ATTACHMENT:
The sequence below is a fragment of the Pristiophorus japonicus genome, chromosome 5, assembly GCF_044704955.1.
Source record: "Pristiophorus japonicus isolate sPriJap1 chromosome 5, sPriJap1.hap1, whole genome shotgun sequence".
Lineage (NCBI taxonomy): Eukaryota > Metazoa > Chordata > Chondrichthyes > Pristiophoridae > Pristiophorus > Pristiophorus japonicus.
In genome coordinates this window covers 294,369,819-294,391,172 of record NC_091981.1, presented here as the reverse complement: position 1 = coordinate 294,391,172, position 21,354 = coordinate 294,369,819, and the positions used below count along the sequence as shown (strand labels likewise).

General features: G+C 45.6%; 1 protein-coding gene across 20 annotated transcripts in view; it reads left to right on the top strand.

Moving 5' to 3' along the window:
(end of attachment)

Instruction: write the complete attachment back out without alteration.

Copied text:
The sequence below is a fragment of the Pristiophorus japonicus genome, chromosome 5, assembly GCF_044704955.1.
Source record: "Pristiophorus japonicus isolate sPriJap1 chromosome 5, sPriJap1.hap1, whole genome shotgun sequence".
Lineage (NCBI taxonomy): Eukaryota > Metazoa > Chordata > Chondrichthyes > Pristiophoridae > Pristiophorus > Pristiophorus japonicus.
In genome coordinates this window covers 294,369,819-294,391,172 of record NC_091981.1, presented here as the reverse complement: position 1 = coordinate 294,391,172, position 21,354 = coordinate 294,369,819, and the positions used below count along the sequence as shown (strand labels likewise).

General features: G+C 45.6%; 1 protein-coding gene across 20 annotated transcripts in view; it reads left to right on the top strand.

Moving 5' to 3' along the window: